Rader v. Greenberg Traurig, LLP – 6/23/2015

July 6, 2015

Arizona Court of Appeals Division One declines to adopt cross-jurisdictional tolling in a class action in light of Arizona’s savings statute, A.R.S. § 12-504.

In 2006, Mortgages Ltd., a now-bankrupt entity, retained Greenberg Traurig, LLP (the “Firm”) to review and draft private offering memoranda to solicit investors.  The plaintiffs in this matter (“Plaintiffs”) claimed that they relied on these offering memoranda to invest in securities offered by Mortgages Ltd. between 2006 and June 2008.   

On May 11, 2010, Mortgages Ltd. investors filed a putative class action against the Firm in the United States District Court for the District of Arizona.  The class was later certified, a settlement agreement was preliminarily approved, and Plaintiffs were notified that they could opt-out of the settlement.  On August 31, 2012, the date that the district court confirmed that Plaintiffs had excluded themselves from the class and the settlement, they filed suit against the Firm.  The Firm moved to dismiss the action as barred under the statute of limitations.  Plaintiffs agreed that if no tolling applied their claims were untimely but argued that the limitations period was tolled during the entire time they were members of the class.  The superior court granted the Firm’s motion and dismissed the action.  Plaintiffs timely appealed.

The Arizona Appeals Court affirmed, declining to adopt cross-jurisdictional tolling whereby the filing of a class action in one jurisdiction (federal court in this case) would toll the limitations period for claims by class members in a different jurisdiction during the pendency of the class action.  In American Pipe and Construction Company v. Utah, the Supreme Court adopted intra-jurisdictional tolling and held that “the commencement of a class action suspends the applicable statute of limitations as to all asserted members of the class who would have been parties had the suit been permitted to continue as a class action.”  414 U.S. 538, 554 (1974).  Different state courts, however, have taken different positions on American Pipe tolling and related tolling doctrines, and the Arizona Supreme Court has not resolved these questions.  See Albano v. Shea Homes Ltd. P’ship, 227 Ariz. 121 (2011).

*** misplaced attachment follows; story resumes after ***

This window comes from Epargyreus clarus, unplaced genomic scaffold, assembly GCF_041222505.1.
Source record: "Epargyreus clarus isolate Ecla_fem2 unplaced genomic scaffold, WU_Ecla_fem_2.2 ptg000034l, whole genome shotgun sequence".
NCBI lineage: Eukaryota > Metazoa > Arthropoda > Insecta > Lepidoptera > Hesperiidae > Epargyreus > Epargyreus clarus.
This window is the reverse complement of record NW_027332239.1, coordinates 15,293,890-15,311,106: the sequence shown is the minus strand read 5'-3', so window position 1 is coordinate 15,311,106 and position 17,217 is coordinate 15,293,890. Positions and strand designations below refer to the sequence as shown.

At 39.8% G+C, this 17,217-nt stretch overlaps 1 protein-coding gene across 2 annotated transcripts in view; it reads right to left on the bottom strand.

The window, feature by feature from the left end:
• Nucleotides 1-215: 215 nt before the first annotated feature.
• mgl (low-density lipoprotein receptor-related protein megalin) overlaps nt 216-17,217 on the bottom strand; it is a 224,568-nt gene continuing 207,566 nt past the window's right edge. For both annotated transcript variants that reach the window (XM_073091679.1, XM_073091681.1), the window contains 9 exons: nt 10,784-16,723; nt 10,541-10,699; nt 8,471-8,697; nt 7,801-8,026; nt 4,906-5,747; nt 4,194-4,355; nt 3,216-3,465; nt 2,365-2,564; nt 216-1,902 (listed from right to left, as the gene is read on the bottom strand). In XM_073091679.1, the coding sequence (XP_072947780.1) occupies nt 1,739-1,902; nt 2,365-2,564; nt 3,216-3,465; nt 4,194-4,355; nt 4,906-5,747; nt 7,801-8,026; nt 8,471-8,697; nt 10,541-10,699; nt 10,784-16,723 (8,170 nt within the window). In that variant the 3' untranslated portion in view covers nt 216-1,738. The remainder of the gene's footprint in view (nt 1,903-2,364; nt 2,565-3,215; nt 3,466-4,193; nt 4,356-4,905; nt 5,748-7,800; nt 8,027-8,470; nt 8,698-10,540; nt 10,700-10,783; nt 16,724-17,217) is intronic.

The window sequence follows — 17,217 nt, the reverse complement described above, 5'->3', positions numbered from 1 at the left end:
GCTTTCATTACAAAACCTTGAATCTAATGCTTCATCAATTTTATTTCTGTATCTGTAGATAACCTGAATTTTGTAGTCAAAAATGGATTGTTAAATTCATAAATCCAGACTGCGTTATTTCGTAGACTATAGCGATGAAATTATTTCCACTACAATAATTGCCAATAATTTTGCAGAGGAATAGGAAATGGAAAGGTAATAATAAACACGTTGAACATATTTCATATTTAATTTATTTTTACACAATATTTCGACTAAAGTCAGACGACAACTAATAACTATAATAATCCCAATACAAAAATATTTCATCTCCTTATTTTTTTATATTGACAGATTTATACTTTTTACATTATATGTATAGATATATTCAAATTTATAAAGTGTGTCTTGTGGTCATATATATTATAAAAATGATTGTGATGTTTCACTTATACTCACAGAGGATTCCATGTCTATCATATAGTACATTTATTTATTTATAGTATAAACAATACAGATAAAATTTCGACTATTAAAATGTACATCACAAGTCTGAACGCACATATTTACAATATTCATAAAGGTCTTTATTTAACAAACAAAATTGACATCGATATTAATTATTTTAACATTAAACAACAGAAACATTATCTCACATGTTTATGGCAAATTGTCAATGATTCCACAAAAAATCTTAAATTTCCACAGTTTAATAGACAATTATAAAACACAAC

In this case the Court held that cross-jurisdictional tolling was inappropriate because class certification was not denied in the federal court action, and courts in other jurisdictions have been reluctant to extend American Pipe tolling under such circumstances.  Furthermore, although there are federal cases that allow American Pipe tolling even where a class has been certified, those cases are distinguishable because, unlike Arizona, there is no federal savings statute.  Arizona’s savings statute, A.R.S. § 12-504, specifically provides a scheme for a limited form of cross-jurisdictional tolling.  The Court declined to adopt a tolling doctrine broader than that enacted by the legislature in the savings statute.  Because the savings statute did not apply under its plain language, Plaintiffs’ claims were time-barred.

Presiding Judge Thumma authored the opinion; Judges Orozco and Brown concurred.